"Some of the environmental lobbyists of the Western nations are the salt of the earth, but many of them are elitists. They've never experienced the physical sensation of hunger. They do their lobbying from comfortable office suites in Washington or Brussels. If they lived just one month amid the misery of the developing world, as I have for fifty years, they'd be crying out for tractors and fertilizer and irrigation canals and be outraged that fashionable elitists back home were trying to deny them these things."

When NGOs say we need to farm sustainably, they mean the farmers... not them. These NGOs should try to get themselves dirty in the soilbeds, sweating and back-breaking, with a fork and spade. Imagine being a woman trying to feed five kids, lost her husband to HIV, working from dawn to sunset on arid land, without irrigation, fresh water, fertilisers and quality seeds. Who deprives them of technology and quality life?
By Mahaletchumy Arujanan

Thursday, November 13, 2008

Global Entrepreneurship Week Seminar: Bio-entrepreneurship: Driving the New Economy

Bio-entrepreneurship: Driving the New Economy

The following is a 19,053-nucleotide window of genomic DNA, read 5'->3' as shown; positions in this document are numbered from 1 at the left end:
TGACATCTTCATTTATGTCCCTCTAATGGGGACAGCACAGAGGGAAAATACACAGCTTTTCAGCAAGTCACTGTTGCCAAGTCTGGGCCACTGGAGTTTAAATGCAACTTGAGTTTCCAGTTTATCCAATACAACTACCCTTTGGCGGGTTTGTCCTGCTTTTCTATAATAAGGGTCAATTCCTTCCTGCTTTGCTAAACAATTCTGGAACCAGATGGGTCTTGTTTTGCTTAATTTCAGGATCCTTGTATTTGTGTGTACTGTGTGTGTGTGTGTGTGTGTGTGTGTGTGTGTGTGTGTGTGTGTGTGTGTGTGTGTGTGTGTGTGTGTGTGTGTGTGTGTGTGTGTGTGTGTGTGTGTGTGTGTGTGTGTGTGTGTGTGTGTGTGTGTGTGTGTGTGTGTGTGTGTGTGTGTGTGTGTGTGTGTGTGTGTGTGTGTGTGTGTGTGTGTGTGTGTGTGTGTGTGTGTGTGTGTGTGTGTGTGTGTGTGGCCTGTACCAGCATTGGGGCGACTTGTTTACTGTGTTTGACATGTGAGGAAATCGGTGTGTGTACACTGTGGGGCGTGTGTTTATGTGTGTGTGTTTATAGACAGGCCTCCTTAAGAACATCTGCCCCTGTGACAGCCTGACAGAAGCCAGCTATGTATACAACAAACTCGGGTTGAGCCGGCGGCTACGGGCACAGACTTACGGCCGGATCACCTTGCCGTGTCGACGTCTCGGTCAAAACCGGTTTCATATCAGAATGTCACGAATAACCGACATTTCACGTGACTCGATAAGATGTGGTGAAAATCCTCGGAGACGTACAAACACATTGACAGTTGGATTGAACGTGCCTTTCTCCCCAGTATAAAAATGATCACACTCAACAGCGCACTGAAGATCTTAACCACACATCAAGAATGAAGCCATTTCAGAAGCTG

19th November 2008
University Kuala Lumpur

The 21 st century has been widely touted as a century for the renaissance of the ‘New Biology' in the form of life science and biotechnology. Asia is currently a source of global economic growth where the demand for bio0based products for food, feed, fiber and industrial materials is fast growing. Putting all these together gives an exciting mix for innovation and entrepreneurship. Malaysia realized these opportunity and has a forward looking biotechnology policy in place which was launched in 2005.

The Malaysian Biotechnology Information Centre (MABIC) and Malaysian Bio Industry Organization (MBIO) are jointly organizing a seminar on “Bioentrepreneurship: Driving the New Economy”. This seminar is hosted by University Kuala Lumpur and is in conjunction with the Global Entrepreneurship Week (GEW) which is a global initiative to inspire young people to embrace innovation and creativity.